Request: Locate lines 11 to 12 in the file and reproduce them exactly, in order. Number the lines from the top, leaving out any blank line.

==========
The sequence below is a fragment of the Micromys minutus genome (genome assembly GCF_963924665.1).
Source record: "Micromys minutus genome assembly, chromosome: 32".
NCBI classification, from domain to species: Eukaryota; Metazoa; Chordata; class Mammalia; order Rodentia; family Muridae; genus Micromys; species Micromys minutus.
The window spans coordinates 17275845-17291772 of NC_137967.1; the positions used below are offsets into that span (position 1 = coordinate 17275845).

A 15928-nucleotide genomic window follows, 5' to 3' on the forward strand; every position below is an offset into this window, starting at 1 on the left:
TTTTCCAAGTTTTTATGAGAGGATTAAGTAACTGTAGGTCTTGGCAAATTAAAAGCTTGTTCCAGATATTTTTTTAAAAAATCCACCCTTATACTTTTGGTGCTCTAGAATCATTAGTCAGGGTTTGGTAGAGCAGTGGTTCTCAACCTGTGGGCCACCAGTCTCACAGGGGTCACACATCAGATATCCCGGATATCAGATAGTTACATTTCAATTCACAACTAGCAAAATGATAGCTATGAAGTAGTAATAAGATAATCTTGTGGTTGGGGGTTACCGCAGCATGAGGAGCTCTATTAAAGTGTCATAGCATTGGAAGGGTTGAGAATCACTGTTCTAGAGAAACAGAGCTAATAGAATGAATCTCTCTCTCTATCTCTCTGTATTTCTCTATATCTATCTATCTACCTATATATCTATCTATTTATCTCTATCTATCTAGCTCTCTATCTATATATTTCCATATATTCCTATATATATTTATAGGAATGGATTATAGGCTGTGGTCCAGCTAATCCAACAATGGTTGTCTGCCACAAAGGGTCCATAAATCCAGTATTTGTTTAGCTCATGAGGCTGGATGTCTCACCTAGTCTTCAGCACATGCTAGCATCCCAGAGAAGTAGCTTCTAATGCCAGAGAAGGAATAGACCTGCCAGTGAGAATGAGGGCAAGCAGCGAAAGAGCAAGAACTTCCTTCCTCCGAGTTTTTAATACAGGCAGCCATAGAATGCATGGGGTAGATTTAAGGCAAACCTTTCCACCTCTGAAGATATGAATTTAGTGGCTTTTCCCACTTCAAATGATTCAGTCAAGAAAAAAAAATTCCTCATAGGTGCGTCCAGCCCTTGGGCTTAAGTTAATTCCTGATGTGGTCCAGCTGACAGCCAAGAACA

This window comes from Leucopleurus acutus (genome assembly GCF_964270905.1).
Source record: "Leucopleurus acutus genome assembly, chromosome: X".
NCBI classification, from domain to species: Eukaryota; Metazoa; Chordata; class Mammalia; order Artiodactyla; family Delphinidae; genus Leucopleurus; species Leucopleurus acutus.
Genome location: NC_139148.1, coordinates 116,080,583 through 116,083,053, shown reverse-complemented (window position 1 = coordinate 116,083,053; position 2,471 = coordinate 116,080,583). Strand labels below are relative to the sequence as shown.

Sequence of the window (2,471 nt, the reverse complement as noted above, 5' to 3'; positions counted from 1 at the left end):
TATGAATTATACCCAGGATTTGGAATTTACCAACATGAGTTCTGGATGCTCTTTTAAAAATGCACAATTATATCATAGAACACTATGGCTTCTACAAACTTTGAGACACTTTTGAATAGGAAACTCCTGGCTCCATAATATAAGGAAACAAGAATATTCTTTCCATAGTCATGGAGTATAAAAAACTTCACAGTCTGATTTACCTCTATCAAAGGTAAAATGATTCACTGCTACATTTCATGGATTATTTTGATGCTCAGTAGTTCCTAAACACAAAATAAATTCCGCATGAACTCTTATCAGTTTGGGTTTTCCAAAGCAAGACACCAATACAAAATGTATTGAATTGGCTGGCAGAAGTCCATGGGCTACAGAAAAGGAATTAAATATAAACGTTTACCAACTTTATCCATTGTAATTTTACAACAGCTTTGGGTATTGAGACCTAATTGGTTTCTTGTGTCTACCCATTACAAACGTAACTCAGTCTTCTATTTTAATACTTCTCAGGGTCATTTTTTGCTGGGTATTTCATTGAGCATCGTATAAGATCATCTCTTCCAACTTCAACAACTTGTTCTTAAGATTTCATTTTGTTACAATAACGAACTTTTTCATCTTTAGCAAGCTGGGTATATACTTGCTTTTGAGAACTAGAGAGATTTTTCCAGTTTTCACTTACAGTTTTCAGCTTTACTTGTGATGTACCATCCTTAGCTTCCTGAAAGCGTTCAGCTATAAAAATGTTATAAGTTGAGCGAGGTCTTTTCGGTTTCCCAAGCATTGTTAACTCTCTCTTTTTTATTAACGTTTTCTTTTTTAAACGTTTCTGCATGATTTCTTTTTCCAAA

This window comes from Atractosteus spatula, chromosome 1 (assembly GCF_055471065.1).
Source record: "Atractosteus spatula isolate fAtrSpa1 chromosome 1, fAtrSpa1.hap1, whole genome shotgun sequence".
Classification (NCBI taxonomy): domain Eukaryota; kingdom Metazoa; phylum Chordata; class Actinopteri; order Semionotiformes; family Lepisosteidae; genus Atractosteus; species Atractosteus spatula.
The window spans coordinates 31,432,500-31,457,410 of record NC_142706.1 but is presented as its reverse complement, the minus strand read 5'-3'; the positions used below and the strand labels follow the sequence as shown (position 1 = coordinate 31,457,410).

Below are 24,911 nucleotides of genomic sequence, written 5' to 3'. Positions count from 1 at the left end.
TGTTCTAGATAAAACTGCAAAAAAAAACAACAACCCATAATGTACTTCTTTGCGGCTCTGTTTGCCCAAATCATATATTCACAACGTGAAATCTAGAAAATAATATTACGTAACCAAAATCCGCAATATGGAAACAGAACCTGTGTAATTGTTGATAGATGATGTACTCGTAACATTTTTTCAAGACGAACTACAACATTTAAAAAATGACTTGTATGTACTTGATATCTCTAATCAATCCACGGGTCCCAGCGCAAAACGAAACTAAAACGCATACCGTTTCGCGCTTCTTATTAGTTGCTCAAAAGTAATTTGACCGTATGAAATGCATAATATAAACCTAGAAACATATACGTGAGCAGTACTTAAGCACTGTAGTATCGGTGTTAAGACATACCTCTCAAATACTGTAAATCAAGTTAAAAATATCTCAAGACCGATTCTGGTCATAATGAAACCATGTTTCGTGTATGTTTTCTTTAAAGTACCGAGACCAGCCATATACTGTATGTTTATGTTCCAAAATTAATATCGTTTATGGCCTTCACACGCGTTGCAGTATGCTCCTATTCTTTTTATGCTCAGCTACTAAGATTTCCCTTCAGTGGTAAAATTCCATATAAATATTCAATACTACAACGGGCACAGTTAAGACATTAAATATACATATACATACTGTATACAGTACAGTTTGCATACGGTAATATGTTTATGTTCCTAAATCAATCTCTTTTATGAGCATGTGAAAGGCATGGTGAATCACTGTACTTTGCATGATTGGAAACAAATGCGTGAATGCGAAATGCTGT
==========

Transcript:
Sequence of the window (2,471 nt, the reverse complement as noted above, 5' to 3'; positions counted from 1 at the left end):
TATGAATTATACCCAGGATTTGGAATTTACCAACATGAGTTCTGGATGCTCTTTTAAAAATGCACAATTATATCATAGAACACTATGGCTTCTACAAACTTTGAGACACTTTTGAATAGGAAACTCCTGGCTCCATAATATAAGGAAACAAGAATATTCTTTCCATAGTCATGGAGTATAAAAAACTTCACAGTCTGATTTACCTCTATCAAAGGTAAAATGATTCACTGCTACATTTCATGGATTATTTTGATGCTCAGTAGTTCCTAAACACAAAATAAATTCCGCATGAACTCTTATCAGTTTGGGTTTTCCAAAGCAAGACACCAATACAAAATGTATTGAATTGGCTGGCAGAAGTCCATGGGCTACAGAAAAGGAATTAAATATAAACGTTTACCAACTTTATCCATTGTAATTTTACAACAGCTTTGGGTATTGAGACCTAATTGGTTTCTTGTGTCTACCCATTACAAACGTAACTCAGTCTTCTATTTTAATACTTCTCAGGGTCATTTTTTGCTGGGTATTTCATTGAGCATCGTATAAGATCATCTCTTCCAACTTCAACAACTTGTTCTTAAGATTTCATTTTGTTACAATAACGAACTTTTTCATCTTTAGCAAGCTGGGTATATACTTGCTTTTGAGAACTAGAGAGATTTTTCCAGTTTTCACTTACAGTTTTCAGCTTTACTTGTGATGTACCATCCTTAGCTTCCTGAAAGCGTTCAGCTATAAAAATGTTATAAGTTGAGCGAGGTCTTTTCGGTTTCCCAAGCATTGTTAACTCTCTCTTTTTTATTAACGTTTTCTTTTTTAAACGTTTCTGCATGATTTCTTTTTCCAAA